PCB Conformal Coating is often used in the protection of medical, electronic, protective, aerospace, LED and automotive applications. If the preparation, application and drying processes are not properly managed, then the conformal coating will be problematic, which may endanger the entire coating and then it is the entire product. Fortunately, common conformal coating defects can be avoided.
Here, we review six common mechanisms that lead to conformal coating failure:
Capillary flow, a common conformal coating defect occurs in capillary action and pushes the coating material away from certain areas to other areas, which can easily lead to inconsistent results. In the best case, the conformal coating is produced unevenly, and in the worst case, the coating will detach, resulting in the substrate being completely exposed. This factor affects the capillary flow of the conformal coating, including the coating being too thin, the coating being too thick, or the surface to be coated being too cold or contaminated, cleaning the surface of the product before application, in the specific application Use the most suitable coating.
Cracking is another failure mechanism of the conformal coating, generally because the temperature during curing and drying is too high, but the cracking of the conformal coating may also be caused by a particularly low temperature and a too thick coating applied. To avoid this, the thermal expansion coefficient can be managed by reducing the thickness of the coating to tightly control the temperature.
Loss of contaminants prevents the conformal coating solution from uniformly adhering the substrate to the "wetting" substrate. Under such problems, some areas of the product remain uncoated, and the exposed substrate is further contaminated and the coating fails. Cleaning is the key to avoiding this conformal coating defect. But the solution – which should be after the problem arises – is to strip the affected area and manually recoat that place through a strict rework process.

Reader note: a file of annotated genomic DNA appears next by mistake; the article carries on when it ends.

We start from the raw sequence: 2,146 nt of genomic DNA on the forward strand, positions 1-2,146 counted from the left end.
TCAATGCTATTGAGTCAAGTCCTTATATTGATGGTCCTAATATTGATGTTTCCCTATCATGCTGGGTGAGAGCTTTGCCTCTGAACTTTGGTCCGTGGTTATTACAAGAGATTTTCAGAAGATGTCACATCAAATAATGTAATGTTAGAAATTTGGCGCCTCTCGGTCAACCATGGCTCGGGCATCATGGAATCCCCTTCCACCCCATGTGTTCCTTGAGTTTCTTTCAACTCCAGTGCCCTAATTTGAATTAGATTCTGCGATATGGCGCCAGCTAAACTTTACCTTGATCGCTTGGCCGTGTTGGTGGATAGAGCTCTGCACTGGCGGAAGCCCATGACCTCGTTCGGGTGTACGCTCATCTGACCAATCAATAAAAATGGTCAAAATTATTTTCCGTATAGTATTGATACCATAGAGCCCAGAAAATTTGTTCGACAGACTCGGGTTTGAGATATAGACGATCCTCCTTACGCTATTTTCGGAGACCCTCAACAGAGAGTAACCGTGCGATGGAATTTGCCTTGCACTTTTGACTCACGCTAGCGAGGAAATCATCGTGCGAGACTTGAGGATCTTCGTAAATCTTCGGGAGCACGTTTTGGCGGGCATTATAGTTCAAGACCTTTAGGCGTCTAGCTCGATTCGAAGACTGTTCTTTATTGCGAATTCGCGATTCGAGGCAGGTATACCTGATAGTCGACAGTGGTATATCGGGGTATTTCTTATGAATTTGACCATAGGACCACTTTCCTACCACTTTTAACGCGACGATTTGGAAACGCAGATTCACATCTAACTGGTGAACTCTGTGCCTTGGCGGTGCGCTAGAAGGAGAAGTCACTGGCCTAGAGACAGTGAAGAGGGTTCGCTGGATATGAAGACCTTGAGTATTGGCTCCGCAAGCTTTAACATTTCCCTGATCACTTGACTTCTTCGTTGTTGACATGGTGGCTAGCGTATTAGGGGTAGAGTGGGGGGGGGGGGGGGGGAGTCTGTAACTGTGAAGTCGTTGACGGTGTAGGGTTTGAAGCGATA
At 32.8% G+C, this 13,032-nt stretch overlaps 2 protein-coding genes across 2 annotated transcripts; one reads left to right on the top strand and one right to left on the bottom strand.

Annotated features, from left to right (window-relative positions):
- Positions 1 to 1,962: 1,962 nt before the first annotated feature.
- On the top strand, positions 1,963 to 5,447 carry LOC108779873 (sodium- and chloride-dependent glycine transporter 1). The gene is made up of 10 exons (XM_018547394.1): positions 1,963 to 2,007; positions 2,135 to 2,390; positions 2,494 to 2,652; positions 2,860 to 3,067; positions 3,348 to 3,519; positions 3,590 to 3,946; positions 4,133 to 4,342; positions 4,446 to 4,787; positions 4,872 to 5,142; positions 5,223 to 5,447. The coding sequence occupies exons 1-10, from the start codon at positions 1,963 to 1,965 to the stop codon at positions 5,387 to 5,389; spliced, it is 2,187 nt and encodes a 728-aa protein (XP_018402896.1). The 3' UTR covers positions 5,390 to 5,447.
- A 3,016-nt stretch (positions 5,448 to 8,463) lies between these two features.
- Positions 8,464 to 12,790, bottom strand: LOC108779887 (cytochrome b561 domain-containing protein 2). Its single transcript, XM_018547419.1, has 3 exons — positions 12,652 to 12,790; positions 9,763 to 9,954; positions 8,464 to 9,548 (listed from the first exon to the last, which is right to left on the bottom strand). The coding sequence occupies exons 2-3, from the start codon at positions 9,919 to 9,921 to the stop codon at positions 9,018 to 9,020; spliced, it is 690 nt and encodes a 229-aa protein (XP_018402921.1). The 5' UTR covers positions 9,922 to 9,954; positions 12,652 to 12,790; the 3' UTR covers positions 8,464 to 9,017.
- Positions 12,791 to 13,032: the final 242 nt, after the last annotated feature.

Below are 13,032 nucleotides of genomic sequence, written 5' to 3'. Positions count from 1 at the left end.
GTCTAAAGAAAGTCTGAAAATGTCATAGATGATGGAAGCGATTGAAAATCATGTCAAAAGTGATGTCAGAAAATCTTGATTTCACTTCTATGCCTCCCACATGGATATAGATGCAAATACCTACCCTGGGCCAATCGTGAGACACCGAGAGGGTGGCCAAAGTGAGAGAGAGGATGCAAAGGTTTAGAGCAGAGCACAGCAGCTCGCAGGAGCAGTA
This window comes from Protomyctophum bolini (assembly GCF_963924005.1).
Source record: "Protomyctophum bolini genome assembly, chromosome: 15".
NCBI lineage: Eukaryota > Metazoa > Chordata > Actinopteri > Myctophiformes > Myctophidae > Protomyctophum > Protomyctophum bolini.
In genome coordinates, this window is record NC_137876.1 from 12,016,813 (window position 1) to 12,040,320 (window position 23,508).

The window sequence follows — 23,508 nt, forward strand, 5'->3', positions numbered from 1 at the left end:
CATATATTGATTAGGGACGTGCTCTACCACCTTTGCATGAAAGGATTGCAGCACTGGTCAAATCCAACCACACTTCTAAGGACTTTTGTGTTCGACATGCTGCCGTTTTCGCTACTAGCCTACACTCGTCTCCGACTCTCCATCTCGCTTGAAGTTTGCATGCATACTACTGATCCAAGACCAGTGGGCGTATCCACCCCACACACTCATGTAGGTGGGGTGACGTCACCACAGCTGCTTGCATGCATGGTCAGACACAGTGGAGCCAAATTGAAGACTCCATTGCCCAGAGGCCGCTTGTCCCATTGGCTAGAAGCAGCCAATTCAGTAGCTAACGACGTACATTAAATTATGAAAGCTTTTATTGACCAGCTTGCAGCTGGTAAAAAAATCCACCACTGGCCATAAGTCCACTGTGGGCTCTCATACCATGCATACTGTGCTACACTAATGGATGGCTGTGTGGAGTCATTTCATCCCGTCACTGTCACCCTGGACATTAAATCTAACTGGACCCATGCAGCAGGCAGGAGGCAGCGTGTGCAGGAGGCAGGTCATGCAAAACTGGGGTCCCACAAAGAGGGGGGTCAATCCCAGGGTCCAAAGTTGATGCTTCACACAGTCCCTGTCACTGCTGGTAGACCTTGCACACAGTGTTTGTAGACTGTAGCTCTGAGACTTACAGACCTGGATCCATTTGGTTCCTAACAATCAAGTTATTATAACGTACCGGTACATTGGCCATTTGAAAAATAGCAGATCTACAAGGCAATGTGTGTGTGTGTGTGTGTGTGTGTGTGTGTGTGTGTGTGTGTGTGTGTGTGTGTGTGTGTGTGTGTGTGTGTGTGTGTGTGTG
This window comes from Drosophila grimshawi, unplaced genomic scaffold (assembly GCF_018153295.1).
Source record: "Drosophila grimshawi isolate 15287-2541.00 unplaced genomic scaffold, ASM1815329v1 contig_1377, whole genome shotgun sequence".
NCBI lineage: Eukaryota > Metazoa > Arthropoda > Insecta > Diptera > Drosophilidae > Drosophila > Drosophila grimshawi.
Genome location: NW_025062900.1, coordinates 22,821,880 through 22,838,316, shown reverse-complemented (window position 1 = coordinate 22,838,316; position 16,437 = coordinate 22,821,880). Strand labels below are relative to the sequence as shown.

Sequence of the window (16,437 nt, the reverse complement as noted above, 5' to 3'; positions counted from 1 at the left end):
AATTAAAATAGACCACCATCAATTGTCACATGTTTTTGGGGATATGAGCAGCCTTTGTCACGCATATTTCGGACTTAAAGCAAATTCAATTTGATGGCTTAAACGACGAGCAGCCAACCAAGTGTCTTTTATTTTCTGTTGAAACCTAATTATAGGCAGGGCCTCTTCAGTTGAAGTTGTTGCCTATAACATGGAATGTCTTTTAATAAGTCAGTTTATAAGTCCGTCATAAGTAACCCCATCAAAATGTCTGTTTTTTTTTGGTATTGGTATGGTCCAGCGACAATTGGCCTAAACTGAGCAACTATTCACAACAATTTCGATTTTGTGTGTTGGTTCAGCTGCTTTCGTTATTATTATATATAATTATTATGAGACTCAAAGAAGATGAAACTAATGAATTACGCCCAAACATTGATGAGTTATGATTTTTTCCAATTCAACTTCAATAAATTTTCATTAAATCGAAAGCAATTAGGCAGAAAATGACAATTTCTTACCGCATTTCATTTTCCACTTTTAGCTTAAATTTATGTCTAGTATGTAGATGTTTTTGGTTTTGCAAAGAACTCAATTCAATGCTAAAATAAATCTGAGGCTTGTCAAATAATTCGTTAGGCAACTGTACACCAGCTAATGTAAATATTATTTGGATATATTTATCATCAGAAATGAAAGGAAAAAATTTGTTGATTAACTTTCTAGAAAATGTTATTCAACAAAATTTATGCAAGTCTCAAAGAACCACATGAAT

Layering, sometimes this happens, the coating process goes well, but the coating does not stick to the board. The proper adhesion of the conformal coating is critical. The corners are easily delaminated because the coating is lifted slightly, leaving not only the unprotected area, but also the coating to further peel off the rolled up mouth. As with most other conformal coating defects, cleaning plays a role in preventing delamination. This failure mechanism, however, may also be caused by the humidity of the particular surface, by the wrong coating material, or by the curing problem.
The orange peel wrinkled, dull conformal coating with a rocky texture appearance is described as a "orange peel" defect. Often, this failure mechanism can occur because the coating is too thick to spread horizontally, or when the spray distance of the coating is too far. It may also be a problem in the curing process. The orange peel wrinkle conformal coating defect can be remedied by spraying at the correct distance, reducing the coating material, fixing the jet air pressure, or adjusting the curing temperature and flow.
Bubbles, pinholes, and foam. If air is trapped in the liquid coating material, conformal coating defects such as bubbles, pinholes, or even foam surfaces may be a product unfortunate. The bubbles may be trapped in the coating material or even the coating is not properly dried. Often, these defects are caused by problems with the coating process, although viscosity and curing temperatures may also play a role.